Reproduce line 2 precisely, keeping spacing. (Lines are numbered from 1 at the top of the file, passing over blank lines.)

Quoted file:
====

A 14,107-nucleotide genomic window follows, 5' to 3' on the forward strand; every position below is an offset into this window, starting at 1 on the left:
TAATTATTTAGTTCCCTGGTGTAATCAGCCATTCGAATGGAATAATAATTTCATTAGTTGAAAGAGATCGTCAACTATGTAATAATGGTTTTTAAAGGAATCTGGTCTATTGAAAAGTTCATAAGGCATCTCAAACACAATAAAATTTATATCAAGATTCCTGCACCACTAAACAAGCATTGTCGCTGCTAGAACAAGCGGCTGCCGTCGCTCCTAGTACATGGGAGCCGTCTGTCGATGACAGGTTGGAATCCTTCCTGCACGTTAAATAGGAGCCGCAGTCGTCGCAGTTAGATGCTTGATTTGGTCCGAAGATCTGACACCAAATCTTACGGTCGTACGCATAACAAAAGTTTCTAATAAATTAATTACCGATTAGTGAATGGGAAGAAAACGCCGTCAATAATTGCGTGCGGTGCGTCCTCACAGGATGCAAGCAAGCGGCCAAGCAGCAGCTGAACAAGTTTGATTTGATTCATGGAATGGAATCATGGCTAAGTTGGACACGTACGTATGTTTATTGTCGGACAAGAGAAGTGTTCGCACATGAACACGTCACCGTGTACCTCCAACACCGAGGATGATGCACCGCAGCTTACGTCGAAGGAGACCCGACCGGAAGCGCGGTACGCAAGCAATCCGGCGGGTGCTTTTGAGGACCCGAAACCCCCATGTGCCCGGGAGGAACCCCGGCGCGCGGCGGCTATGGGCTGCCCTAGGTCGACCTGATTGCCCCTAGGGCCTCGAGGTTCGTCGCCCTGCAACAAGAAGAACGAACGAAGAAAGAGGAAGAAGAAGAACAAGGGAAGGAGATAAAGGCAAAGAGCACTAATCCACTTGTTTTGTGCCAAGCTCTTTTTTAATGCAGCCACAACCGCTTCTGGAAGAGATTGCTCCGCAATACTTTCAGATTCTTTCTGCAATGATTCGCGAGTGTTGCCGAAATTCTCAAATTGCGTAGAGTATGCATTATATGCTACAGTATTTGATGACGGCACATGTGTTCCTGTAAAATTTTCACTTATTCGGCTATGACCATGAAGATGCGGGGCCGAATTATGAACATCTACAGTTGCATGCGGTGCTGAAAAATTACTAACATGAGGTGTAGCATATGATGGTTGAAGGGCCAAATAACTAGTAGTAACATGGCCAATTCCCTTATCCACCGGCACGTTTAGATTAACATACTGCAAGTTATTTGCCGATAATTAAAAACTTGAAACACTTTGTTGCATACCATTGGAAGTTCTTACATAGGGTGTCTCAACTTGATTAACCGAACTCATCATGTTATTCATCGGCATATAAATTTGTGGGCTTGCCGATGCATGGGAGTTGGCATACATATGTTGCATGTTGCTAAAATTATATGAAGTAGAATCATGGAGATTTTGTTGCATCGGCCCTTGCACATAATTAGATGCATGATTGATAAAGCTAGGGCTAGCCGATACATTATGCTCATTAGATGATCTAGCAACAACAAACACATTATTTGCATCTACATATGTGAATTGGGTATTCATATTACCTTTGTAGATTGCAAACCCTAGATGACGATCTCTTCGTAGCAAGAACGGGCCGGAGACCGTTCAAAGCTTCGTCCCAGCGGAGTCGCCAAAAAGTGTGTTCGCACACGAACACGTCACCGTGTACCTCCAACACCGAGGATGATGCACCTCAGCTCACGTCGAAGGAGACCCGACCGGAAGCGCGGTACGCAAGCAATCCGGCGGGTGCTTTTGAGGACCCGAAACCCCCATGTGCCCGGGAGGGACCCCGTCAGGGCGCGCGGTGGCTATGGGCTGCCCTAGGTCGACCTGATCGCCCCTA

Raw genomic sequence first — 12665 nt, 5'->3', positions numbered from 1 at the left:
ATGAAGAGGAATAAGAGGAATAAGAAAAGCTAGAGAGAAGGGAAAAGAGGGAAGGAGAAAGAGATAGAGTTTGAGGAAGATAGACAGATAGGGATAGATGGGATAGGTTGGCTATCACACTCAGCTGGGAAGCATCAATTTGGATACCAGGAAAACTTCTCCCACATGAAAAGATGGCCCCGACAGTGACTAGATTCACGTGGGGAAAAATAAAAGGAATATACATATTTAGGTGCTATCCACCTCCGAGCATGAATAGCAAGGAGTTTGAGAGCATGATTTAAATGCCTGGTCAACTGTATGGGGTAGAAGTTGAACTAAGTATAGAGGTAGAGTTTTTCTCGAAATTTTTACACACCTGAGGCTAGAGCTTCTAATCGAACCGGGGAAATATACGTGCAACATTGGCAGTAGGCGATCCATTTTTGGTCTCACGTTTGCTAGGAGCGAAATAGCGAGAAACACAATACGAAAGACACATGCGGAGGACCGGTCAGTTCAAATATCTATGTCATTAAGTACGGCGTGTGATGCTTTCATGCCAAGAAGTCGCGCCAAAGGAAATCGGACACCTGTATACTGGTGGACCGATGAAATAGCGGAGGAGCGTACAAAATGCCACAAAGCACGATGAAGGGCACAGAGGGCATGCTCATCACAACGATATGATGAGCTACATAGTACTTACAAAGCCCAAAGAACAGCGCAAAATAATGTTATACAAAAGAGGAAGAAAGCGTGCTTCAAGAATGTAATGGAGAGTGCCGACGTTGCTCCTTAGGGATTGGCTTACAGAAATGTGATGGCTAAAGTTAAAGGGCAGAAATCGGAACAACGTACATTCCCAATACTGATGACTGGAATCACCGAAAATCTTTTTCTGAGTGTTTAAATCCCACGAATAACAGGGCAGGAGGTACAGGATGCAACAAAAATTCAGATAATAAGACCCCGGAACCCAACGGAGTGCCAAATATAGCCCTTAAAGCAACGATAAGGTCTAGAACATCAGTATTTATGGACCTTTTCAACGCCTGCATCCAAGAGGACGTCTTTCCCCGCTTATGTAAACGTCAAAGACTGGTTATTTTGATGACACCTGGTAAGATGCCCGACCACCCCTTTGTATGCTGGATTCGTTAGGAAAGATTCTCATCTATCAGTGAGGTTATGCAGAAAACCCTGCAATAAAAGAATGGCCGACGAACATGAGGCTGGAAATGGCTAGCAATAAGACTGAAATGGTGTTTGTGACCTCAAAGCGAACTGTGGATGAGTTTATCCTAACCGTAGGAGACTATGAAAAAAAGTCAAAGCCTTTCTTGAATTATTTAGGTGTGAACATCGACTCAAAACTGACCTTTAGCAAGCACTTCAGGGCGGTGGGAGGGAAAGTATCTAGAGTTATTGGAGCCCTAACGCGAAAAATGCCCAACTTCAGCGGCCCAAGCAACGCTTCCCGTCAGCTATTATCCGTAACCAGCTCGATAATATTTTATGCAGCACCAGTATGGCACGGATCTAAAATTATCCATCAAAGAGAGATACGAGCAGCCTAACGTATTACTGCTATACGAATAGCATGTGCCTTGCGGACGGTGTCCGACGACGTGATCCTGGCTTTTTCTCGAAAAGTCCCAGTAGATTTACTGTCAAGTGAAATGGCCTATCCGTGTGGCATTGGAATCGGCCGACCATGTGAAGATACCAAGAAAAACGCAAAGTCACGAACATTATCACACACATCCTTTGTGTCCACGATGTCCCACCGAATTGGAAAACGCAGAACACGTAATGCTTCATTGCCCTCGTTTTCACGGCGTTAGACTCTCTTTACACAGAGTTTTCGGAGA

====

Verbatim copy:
TAATTATTTAGTTCCCTGGTGTAATCAGCCATTCGAATGGAATAATAATTTCATTAGTTGAAAGAGATCGTCAACTATGTAATAATGGTTTTTAAAGGAATCTGGTCTATTGAAAAGTTCATAAGGCATCTCAAACACAATAAAATTTATATCAAGATTCCTGCACCACTAAACAAGCATTGTCGCTGCTAGAACAAGCGGCTGCCGTCGCTCCTAGTACATGGGAGCCGTCTGTCGATGACAGGTTGGAATCCTTCCTGCACGTTAAATAGGAGCCGCAGTCGTCGCAGTTAGATGCTTGATTTGGTCCGAAGATCTGACACCAAATCTTACGGTCGTACGCATAACAAAAGTTTCTAATAAATTAATTACCGATTAGTGAATGGGAAGAAAACGCCGTCAATAATTGCGTGCGGTGCGTCCTCACAGGATGCAAGCAAGCGGCCAAGCAGCAGCTGAACAAGTTTGATTTGATTCATGGAATGGAATCATGGCTAAGTTGGACACGTACGTATGTTTATTGTCGGACAAGAGAAGTGTTCGCACATGAACACGTCACCGTGTACCTCCAACACCGAGGATGATGCACCGCAGCTTACGTCGAAGGAGACCCGACCGGAAGCGCGGTACGCAAGCAATCCGGCGGGTGCTTTTGAGGACCCGAAACCCCCATGTGCCCGGGAGGAACCCCGGCGCGCGGCGGCTATGGGCTGCCCTAGGTCGACCTGATTGCCCCTAGGGCCTCGAGGTTCGTCGCCCTGCAACAAGAAGAACGAACGAAGAAAGAGGAAGAAGAAGAACAAGGGAAGGAGATAAAGGCAAAGAGCACTAATCCACTTGTTTTGTGCCAAGCTCTTTTTTAATGCAGCCACAACCGCTTCTGGAAGAGATTGCTCCGCAATACTTTCAGATTCTTTCTGCAATGATTCGCGAGTGTTGCCGAAATTCTCAAATTGCGTAGAGTATGCATTATATGCTACAGTATTTGATGACGGCACATGTGTTCCTGTAAAATTTTCACTTATTCGGCTATGACCATGAAGATGCGGGGCCGAATTATGAACATCTACAGTTGCATGCGGTGCTGAAAAATTACTAACATGAGGTGTAGCATATGATGGTTGAAGGGCCAAATAACTAGTAGTAACATGGCCAATTCCCTTATCCACCGGCACGTTTAGATTAACATACTGCAAGTTATTTGCCGATAATTAAAAACTTGAAACACTTTGTTGCATACCATTGGAAGTTCTTACATAGGGTGTCTCAACTTGATTAACCGAACTCATCATGTTATTCATCGGCATATAAATTTGTGGGCTTGCCGATGCATGGGAGTTGGCATACATATGTTGCATGTTGCTAAAATTATATGAAGTAGAATCATGGAGATTTTGTTGCATCGGCCCTTGCACATAATTAGATGCATGATTGATAAAGCTAGGGCTAGCCGATACATTATGCTCATTAGATGATCTAGCAACAACAAACACATTATTTGCATCTACATATGTGAATTGGGTATTCATATTACCTTTGTAGATTGCAAACCCTAGATGACGATCTCTTCGTAGCAAGAACGGGCCGGAGACCGTTCAAAGCTTCGTCCCAGCGGAGTCGCCAAAAAGTGTGTTCGCACACGAACACGTCACCGTGTACCTCCAACACCGAGGATGATGCACCTCAGCTCACGTCGAAGGAGACCCGACCGGAAGCGCGGTACGCAAGCAATCCGGCGGGTGCTTTTGAGGACCCGAAACCCCCATGTGCCCGGGAGGGACCCCGTCAGGGCGCGCGGTGGCTATGGGCTGCCCTAGGTCGACCTGATCGCCCCTA